by Nancy Backues
I sat at the curb in a wheelchair as the hospital attendant tried to make small talk. I didn’t mean to be rude, but I simply wasn’t up for pleasantries. After all, I had just found out I had cancer.
My husband pulled our vehicle up to the curb and helped me into it. That’s when I noticed a small package from the hospital gift shop. I looked at him and asked, “What’s this?” He smiled, “It’s for you.”
Inside the bag were a brand new journal and a chocolate bar. For the first time, a small ray of light broke through the dark cloud that had settled with the word “cancer.” Writing and chocolate, I thought, he knows me so well.
I spent the following weeks and months filling those pages with the emotions and fears that accompany a cancer diagnosis. My words spilled onto the pages in rage, questions, prayers, and finally faith-filled peace. A few, short weeks later, an oncologist pronounced me “cancer-free,” but that would not be the last time I faced the ugly demon of cancer.
Three years later a “suspicious spot” showed up on a routine scan. That spot led to more scans, which revealed more spots. Finally, the diagnosis came: stage 4, non-curative liposarcoma.
My second battle took even more courage and faith than the first. There was little to no hope given in the prognosis. Our faith was solid, but not necessarily strong. We knew we needed to pray. We knew we needed to rely on others for support. We knew I would (in my husband’s words), “write my way through this.”
One snowy January day in the midst of the long battle, a package arrived on my doorstep. It was from an organization I’d never heard of, Compassion That Compels. Inside the box was a beautiful, hand-written note from the founder, Kristianne Stewart. I was overwhelmed by the gifts – a custom tote bag, a soft blanket, organic decaf tea, mints. I kept pulling one surprise after another out of the never-ending package. Then I saw it…a journal. It was as if this woman I’d never met knew me, too.
Three ways to journal for your health
Medical experts agree the physical act of writing cannot only change a patient’s mindset concerning her diagnosis; it can actually improve the healing process. Here are 3 ways to journal for your health.
1. Process emotions
In her article, “The Power of Writing: 3 Types of Therapeutic Writing,” Margarita Tartakovsky notes that, “Writing helps us track our spinning thoughts and feelings, which can lead to key insights.” The physical process of writing slows down your thoughts enough for you to process them more effectively than when they’re simply spinning around your head. Perhaps that’s what led famous American author, Flannery O’Connor to state, “I write because I don’t know what I think until I read what I say.”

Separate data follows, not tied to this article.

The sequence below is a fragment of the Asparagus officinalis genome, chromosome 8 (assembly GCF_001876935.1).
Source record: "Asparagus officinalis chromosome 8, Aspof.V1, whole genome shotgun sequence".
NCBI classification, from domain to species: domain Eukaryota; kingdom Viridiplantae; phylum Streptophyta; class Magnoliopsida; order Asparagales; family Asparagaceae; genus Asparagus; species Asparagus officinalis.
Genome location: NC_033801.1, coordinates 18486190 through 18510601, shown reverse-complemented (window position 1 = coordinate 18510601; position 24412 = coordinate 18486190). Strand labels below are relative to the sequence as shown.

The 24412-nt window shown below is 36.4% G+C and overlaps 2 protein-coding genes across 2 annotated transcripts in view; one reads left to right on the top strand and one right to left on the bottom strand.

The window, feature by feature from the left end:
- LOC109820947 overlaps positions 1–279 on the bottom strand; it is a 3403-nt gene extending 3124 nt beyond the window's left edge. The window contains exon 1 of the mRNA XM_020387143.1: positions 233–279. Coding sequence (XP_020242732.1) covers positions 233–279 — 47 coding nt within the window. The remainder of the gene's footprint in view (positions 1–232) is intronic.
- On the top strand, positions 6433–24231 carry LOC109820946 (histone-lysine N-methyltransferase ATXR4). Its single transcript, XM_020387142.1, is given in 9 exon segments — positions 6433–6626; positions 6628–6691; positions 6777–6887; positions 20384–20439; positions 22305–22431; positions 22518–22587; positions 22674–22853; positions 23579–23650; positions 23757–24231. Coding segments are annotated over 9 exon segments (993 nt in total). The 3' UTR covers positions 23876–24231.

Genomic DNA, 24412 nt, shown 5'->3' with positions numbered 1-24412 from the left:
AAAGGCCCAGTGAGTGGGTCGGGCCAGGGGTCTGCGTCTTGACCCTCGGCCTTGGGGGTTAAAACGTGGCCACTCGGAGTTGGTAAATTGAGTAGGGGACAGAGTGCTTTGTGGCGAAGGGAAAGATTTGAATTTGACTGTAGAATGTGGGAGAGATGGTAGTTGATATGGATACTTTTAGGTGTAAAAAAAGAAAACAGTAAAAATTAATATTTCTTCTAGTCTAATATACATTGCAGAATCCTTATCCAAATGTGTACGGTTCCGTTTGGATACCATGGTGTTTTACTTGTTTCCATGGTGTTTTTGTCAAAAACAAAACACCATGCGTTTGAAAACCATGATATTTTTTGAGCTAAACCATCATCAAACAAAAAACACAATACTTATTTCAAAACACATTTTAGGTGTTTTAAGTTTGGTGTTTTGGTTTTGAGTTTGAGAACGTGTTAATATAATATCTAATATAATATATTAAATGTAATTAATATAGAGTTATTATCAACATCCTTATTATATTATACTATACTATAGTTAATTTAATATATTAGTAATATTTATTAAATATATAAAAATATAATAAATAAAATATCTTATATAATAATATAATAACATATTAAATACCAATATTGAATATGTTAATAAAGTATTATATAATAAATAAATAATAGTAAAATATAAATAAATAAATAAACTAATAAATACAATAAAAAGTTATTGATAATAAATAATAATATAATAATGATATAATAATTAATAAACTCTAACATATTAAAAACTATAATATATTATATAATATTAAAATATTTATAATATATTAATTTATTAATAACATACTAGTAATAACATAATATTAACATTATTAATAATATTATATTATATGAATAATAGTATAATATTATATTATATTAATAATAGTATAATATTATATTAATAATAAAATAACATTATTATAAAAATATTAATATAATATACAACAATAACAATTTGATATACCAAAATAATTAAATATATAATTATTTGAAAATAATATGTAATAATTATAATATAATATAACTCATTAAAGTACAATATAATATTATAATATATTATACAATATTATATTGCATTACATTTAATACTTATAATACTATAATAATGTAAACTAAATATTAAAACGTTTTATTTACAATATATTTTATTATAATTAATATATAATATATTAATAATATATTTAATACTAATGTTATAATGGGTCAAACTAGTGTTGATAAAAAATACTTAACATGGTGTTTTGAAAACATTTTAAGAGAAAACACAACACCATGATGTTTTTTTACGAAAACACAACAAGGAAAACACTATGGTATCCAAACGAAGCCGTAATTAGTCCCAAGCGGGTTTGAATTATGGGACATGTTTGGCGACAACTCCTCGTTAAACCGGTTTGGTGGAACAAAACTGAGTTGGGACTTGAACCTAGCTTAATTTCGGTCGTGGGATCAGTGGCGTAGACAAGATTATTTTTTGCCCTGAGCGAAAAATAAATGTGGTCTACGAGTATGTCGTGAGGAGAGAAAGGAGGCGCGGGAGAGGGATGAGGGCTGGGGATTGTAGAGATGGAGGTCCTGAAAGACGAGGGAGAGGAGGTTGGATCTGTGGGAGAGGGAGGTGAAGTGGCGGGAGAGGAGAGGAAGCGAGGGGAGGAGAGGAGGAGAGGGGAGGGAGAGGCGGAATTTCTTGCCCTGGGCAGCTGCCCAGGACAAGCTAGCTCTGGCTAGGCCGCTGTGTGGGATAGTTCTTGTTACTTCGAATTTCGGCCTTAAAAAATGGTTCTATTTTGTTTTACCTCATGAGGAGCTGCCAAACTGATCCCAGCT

2. Show gratitude.
Sometimes when we’re facing difficult circumstances, it’s hard to remember the things God has already done for us. By writing things down in a gratitude journal, we remind ourselves that God has been faithful in the past, and He will be faithful again. Then we can say with the Psalmist, “I will give thanks to the Lord with my whole heart; I will recount all of your wonderful deeds” (Psalm 9:1).
3. Remember God’s promises.
Reading God’s promises in His Word is vital to a life of faith, but it is only the beginning. Memorizing scripture takes things a step further by making those promises available for recall even when there’s no Bible (or Bible app) handy. Writing scripture, however, takes your faith game to a whole new level as the physical act of writing activates more of your brain than simply reading or reciting.
Journaling was an invaluable part of my cancer battle as I wrestled with questions I had never been forced to ask concerning my faith. Those questions and the answers found their way onto my blog and eventually became a book. Unshakable: Finding Faith to Weather the Storm chronicles my journey from despair to deep faith.
And it all started with a journal.
Are you facing a battle today? Take up your pen, my friend, for it is truly mightier than the sword!
Nancy Backues is the Community Content Manager for Compassion That Compels. She is an author, speaker, wife, mother, and two-time cancer overcomer. She lives CANCER-FREE in Missouri where she relies on God’s grace and good coffee to live out authentic faith in the midst of a mostly messy life. Read her story on her blog, There Is Grace, or follow her on Facebook, Instagram, or Pinterest.
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